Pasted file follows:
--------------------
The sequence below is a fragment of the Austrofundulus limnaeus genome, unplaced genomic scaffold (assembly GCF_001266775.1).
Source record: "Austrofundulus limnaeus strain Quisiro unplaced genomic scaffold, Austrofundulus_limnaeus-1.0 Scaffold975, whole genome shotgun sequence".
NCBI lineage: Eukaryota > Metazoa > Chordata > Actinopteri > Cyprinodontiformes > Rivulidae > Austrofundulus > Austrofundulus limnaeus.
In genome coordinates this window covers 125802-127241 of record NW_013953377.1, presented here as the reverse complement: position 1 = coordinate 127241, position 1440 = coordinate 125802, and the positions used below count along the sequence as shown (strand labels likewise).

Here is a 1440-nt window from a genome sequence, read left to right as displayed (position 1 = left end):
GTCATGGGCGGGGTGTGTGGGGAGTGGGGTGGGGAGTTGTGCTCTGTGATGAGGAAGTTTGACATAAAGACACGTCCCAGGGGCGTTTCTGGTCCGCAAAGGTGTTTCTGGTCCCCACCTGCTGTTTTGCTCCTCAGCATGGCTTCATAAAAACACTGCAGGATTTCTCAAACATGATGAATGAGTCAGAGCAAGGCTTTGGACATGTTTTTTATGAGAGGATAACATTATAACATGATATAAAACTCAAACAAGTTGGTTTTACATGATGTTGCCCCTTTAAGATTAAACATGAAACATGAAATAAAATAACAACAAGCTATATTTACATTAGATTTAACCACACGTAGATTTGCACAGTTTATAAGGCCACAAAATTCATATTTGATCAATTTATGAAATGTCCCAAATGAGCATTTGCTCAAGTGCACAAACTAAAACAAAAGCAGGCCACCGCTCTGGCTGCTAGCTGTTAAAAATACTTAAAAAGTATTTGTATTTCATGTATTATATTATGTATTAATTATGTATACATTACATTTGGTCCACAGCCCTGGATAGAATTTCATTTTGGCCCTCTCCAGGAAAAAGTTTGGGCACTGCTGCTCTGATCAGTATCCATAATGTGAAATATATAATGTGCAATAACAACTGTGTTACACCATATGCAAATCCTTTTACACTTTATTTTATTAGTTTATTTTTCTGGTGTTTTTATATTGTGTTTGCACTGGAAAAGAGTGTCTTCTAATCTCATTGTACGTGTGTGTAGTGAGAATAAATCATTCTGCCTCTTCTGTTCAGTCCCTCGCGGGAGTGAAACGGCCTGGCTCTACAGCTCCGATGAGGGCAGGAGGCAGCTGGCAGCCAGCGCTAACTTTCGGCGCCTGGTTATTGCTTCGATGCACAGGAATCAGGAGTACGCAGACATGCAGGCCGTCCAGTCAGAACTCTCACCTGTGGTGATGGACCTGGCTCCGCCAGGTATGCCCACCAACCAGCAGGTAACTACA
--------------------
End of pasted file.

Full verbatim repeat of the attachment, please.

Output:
The sequence below is a fragment of the Austrofundulus limnaeus genome, unplaced genomic scaffold (assembly GCF_001266775.1).
Source record: "Austrofundulus limnaeus strain Quisiro unplaced genomic scaffold, Austrofundulus_limnaeus-1.0 Scaffold975, whole genome shotgun sequence".
NCBI lineage: Eukaryota > Metazoa > Chordata > Actinopteri > Cyprinodontiformes > Rivulidae > Austrofundulus > Austrofundulus limnaeus.
In genome coordinates this window covers 125802-127241 of record NW_013953377.1, presented here as the reverse complement: position 1 = coordinate 127241, position 1440 = coordinate 125802, and the positions used below count along the sequence as shown (strand labels likewise).

Here is a 1440-nt window from a genome sequence, read left to right as displayed (position 1 = left end):
GTCATGGGCGGGGTGTGTGGGGAGTGGGGTGGGGAGTTGTGCTCTGTGATGAGGAAGTTTGACATAAAGACACGTCCCAGGGGCGTTTCTGGTCCGCAAAGGTGTTTCTGGTCCCCACCTGCTGTTTTGCTCCTCAGCATGGCTTCATAAAAACACTGCAGGATTTCTCAAACATGATGAATGAGTCAGAGCAAGGCTTTGGACATGTTTTTTATGAGAGGATAACATTATAACATGATATAAAACTCAAACAAGTTGGTTTTACATGATGTTGCCCCTTTAAGATTAAACATGAAACATGAAATAAAATAACAACAAGCTATATTTACATTAGATTTAACCACACGTAGATTTGCACAGTTTATAAGGCCACAAAATTCATATTTGATCAATTTATGAAATGTCCCAAATGAGCATTTGCTCAAGTGCACAAACTAAAACAAAAGCAGGCCACCGCTCTGGCTGCTAGCTGTTAAAAATACTTAAAAAGTATTTGTATTTCATGTATTATATTATGTATTAATTATGTATACATTACATTTGGTCCACAGCCCTGGATAGAATTTCATTTTGGCCCTCTCCAGGAAAAAGTTTGGGCACTGCTGCTCTGATCAGTATCCATAATGTGAAATATATAATGTGCAATAACAACTGTGTTACACCATATGCAAATCCTTTTACACTTTATTTTATTAGTTTATTTTTCTGGTGTTTTTATATTGTGTTTGCACTGGAAAAGAGTGTCTTCTAATCTCATTGTACGTGTGTGTAGTGAGAATAAATCATTCTGCCTCTTCTGTTCAGTCCCTCGCGGGAGTGAAACGGCCTGGCTCTACAGCTCCGATGAGGGCAGGAGGCAGCTGGCAGCCAGCGCTAACTTTCGGCGCCTGGTTATTGCTTCGATGCACAGGAATCAGGAGTACGCAGACATGCAGGCCGTCCAGTCAGAACTCTCACCTGTGGTGATGGACCTGGCTCCGCCAGGTATGCCCACCAACCAGCAGGTAACTACA